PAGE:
Measurement of Pa-231 for radiological dose assessment from uranium mining
Mr Peter Medley1,2,3, Dr. Stephen Tims2, Dr. Michaela Froehlich2, Dr. Andreas Bollhöfer4, Prof. Keith Fifield2, Mr. Dominik Koll2, Dr. Zuzana Slavkovská2, Prof. Anton Wallner5
1Environmental Research Institute of the Supervising Scientist, Darwin, Australia, 2Australian National University, Canberra, Australia, 3Queensland Health, Brisbane, Australia, 4Bundesamt für Strahlenschutz, Freiburg, Germany, 5Helmholtz-Zentrum Dresden-Rossendorf, Dresden, Germany
Naturally occurring radionuclides in the environment lead to a natural background exposure from ionising radiation to people. Industrial processes, such as the operational and post-remediation phases of uranium mining, can lead to increased release above natural background levels of these radionuclides into the environment. The movement and partitioning of these radionuclides in environmental systems can lead to bioaccumulation in organisms. Traditional indigenous land rights exist on many former mine sites in Australia where traditional owners may exercise their rights such as hunting and gathering. The bioaccumulation of radionuclides in traditional food items on former mine sites can therefore lead to an increased exposure to people from ionizing radiation.
The Ranger Uranium Mine in the Alligator Rivers Region (ARR) of the Northern Territory of Australia ceased all mining and milling operations in January 2021. Mine site remediation is taking place with the intention to release the former mine site to traditional owners. Detailed information on biological uptake of naturally occurring radionuclides is needed to undertake a radiological dose assessment for people intending to collect food from the site. Protactinium-231 is one of the radionuclides that have the potential to be released through uranium mining activities and to bioaccumulate in organisms. Uptake of Pa-231 has been modelled using analogue elements but has not previously been directly measured in the ARR.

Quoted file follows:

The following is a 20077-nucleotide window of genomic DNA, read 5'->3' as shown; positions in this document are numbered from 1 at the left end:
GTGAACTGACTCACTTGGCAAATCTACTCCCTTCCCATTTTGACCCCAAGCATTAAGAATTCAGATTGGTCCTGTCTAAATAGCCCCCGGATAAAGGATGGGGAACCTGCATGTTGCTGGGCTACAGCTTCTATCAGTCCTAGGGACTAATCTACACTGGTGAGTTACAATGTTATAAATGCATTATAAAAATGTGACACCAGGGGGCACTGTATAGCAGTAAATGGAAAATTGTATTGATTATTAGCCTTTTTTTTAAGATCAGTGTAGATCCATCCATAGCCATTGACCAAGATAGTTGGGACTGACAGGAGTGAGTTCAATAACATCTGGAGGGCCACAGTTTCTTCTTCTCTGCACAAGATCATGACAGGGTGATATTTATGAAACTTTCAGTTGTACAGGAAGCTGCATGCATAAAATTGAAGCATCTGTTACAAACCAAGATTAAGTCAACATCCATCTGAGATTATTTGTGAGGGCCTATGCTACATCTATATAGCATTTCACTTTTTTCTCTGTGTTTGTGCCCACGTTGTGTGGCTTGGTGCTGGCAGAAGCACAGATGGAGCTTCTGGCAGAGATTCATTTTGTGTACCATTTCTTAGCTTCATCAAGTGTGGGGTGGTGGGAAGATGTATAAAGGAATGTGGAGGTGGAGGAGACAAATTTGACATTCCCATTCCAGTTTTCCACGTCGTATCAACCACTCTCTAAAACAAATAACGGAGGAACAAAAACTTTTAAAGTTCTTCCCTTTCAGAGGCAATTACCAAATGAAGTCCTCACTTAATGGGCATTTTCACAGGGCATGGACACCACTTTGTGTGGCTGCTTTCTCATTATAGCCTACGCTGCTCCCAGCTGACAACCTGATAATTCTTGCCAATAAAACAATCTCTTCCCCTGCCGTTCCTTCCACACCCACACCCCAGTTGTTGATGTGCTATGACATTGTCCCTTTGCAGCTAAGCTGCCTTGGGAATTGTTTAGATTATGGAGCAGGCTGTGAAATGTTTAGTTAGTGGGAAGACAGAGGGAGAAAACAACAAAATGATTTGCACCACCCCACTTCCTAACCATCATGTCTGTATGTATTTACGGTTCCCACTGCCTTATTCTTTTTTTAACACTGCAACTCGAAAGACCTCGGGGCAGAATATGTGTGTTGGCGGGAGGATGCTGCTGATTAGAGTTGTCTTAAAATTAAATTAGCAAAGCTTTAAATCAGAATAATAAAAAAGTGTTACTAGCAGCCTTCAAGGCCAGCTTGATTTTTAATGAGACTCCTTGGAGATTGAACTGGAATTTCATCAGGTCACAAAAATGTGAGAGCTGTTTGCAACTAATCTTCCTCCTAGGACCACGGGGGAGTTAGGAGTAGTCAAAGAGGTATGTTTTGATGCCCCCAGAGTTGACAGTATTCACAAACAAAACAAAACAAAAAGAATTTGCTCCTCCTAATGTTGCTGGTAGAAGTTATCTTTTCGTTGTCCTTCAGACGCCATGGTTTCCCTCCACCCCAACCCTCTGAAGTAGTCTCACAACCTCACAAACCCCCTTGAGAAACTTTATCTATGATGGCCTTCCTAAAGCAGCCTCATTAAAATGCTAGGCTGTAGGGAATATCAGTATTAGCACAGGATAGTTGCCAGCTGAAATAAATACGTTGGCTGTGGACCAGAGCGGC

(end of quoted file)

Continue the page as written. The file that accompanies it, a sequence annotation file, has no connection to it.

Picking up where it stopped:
AMS is the only suitable technique capable of achieving the low limits of detection required to measure Pa-231 in natural environmental samples. We have developed new, safer radiochemical methods to prepare the Pa-233 isotopic tracer and for extraction of Pa from biological samples. We report on methods development for Pa-231 at the ANU, measured activity concentrations of Pa-231 in traditional food items from the ARR and implications for potential doses from ionizing radiation to people.
Peter has Over 20 years of experience with techniques for low-level measurement of environmental radioactivity using radiochemistry, alpha and gamma spectrometry and liquid scintillation counting techniques. Peter is a current PhD student at the Australian National University, studying radiochemistry and Accelerator Mass Spectrometry (AMS).